violet cakes. i managed to snag a vegan spelt chocolate cupcake w/ violet frosting

Market in the Schoolyard (London Fields)

getting my smoothie fix at the schoolyard market

getting my smoothie fix at the schoolyard market

Netil Market

Cooking Cooks.

cooking cooks

cooking cooks

Breddo’s Taco Shack. 

street taco brunch - the rave from breddo's taco shack

street taco brunch – the rave from breddo’s taco shack

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Spring has sprung at the farmers’ market

Living in Scotland, it is not uncommon to witness four distinct seasons in one day.  The past few weeks have exemplified these schizophrenic weather patterns (I say this with much love, of course).  One minute there’s not a cloud in the beautiful blue sky, the next the wind is whipping the trees into complacency and hail is pounding the pavement.  It has become a hazardous pastime to work at my desk with the windows open, enjoying the spring breeze.  Not that there has been much of a spring breeze recently, but when it’s there, it’s important to catch it!

Today, though, St Andrews seems to have put on its dancing shoes and come out to play.  The sun is shining, blue skies for miles – until those clouds roll in – and for what seems like the first time in months the gale forced winds have diminished to a true spring breeze.  I could almost smell summer.  Or was that the pungent smell of an Arbroath Smokie from the farmers’ market?  Or perhaps not the Smokie itself, but the kedgeree prepared as part of a cooking demo by the Fine Food and Dining Society, in which it was the star ingredient.

At home the return of the farmers’ market marks the beginning of summer, here the market runs all year round on the first Saturday of every month.  During the winter, though, it is the bare bones of the vibrant potpourri that it becomes in warmer weather.  There is something irresistibly magnetic and simultaneously rejuvenating about farmers’ markets.  Locals and visitors alike descend, weaving their way from stand to stand between the crowds, foregoing the supermarket for homegrown goodness.  It’s never overly congested, and either way I would never begrudge customers to the local artisans.

They really are artisans.  Whether it be in the way they cultivate their cabbage, tend their herds of buffalo, coax garden-fresh herbs out of the cold Scottish soil, or even crafts more traditionally associated with innovation – blackberry and rosemary vinegar, microbrews of beer, and, my personal favourite, chocolate.

I think this is where a confession is due – I always start my trip to the farmers’ market with an espresso-sized portion of The Cocoa Tree’s caliente hot chocolate.  Today was no exception.  If you have yet to try it, you don’t know what you’re missing.  If it were up to me I’d put you right on the bus to Pittenweem (and go with you, of course!), but if that trek is too far, you can always catch Sophie at her stall next month.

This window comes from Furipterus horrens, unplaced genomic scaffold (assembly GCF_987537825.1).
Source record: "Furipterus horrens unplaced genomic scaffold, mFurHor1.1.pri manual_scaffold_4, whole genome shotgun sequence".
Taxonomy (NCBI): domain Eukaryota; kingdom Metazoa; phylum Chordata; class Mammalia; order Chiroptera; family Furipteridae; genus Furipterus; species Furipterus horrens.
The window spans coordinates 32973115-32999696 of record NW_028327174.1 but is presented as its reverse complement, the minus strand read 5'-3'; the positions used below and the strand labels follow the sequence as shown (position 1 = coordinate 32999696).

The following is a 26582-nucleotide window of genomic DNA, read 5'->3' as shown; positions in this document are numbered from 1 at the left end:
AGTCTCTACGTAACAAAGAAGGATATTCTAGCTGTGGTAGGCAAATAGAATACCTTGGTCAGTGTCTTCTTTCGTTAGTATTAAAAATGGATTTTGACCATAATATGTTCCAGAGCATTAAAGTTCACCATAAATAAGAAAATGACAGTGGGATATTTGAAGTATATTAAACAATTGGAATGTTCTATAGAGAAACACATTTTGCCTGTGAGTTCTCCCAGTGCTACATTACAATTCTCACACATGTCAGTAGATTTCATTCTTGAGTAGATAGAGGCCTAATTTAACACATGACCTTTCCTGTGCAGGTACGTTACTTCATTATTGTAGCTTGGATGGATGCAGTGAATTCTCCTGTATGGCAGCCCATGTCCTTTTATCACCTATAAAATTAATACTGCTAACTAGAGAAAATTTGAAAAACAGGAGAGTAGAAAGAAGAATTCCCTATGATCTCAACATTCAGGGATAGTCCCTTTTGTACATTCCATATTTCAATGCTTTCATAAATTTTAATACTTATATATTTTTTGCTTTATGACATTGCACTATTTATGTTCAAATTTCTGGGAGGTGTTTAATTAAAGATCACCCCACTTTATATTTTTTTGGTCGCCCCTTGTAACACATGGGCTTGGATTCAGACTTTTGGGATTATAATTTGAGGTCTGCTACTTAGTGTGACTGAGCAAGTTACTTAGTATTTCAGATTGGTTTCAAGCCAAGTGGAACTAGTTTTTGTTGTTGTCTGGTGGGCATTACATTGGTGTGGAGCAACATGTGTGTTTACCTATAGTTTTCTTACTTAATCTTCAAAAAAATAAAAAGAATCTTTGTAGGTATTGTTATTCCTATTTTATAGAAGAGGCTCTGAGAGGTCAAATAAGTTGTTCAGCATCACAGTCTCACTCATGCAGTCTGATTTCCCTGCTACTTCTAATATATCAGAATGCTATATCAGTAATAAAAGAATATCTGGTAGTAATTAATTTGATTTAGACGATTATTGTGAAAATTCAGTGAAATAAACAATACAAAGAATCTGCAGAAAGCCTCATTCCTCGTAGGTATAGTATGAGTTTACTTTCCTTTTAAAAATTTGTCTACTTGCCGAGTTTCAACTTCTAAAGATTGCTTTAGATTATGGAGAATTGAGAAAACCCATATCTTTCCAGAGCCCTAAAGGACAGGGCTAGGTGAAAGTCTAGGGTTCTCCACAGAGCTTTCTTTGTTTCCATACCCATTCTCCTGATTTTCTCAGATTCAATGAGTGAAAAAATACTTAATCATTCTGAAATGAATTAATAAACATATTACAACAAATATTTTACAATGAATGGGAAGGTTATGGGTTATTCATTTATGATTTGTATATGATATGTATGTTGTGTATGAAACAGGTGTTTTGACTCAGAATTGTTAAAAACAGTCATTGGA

Spring was in the air today.  My flatmate and I could barely contain ourselves with all the new vendors flown in on the warm zephyrs.  Luckily our wallets constrained themselves.  Not before we had done much sampling and buying, though.  We came home with a veritable smorgasbord, which we then laid out for the perfect brunch on the perfect day.

I’ve piqued your interest, have I?  Are you wondering what goodies we were laden with upon our departure?  Well, we picked up a whole duck for Tuesday’s dinner and four Puddledub buffalo, venison, and cranberry burgers for a hearty mid-exam boost-me-up.  As any of my flatmates would tell you, it can be a wee bit difficult to get red meat past my lips (par exemple last Jan-April I was vegan-ish – I cheated with my favourite food, sushi – and have never felt better!).  These burgers are the exception.  When the wafts of moist meat reach my nostrils my mouth invariable starts to water.

My most prized possession leaving this month’s market, though, was the herb lady’s blackberry and rosemary vinegar.  Last summer my parents and I had become accustomed to eating our salads with a simple drizzle of blackberry and ginger balsamic, but try as I might, I have found nothing comparable in the UK.  Until now.  This vinegar is the perfect balance between sweet, from the blackberries, and tart acidity from the vinegar.  The rosemary is almost imperceptible, except for the depth of finish that it lends to the whole taste.  Needless to say it will be making multiple appearances over the next few weeks, drizzled over ice cream, fruit, bread, duck (hence the purchase of another meat I rarely eat), you name it.

It was also the guest of honour amidst our farmer’s-market-outfitted brunch.  To go with the vinegar my flatmate MC and I each picked up a loaf of fresh bread (mine was whole spelt as I’m allergic to wheat).  To go with the bread, some mostardo chutney and sun blushed tomatoes.  To go with the sun blushed tomatoes, fresh rosemary.  It’s a circle, you see.  If you let your tastebuds do with buying, which I often do, it’s never ending – one flavour simply begs to be paired with another and another and another … But that’s the best adventure of all!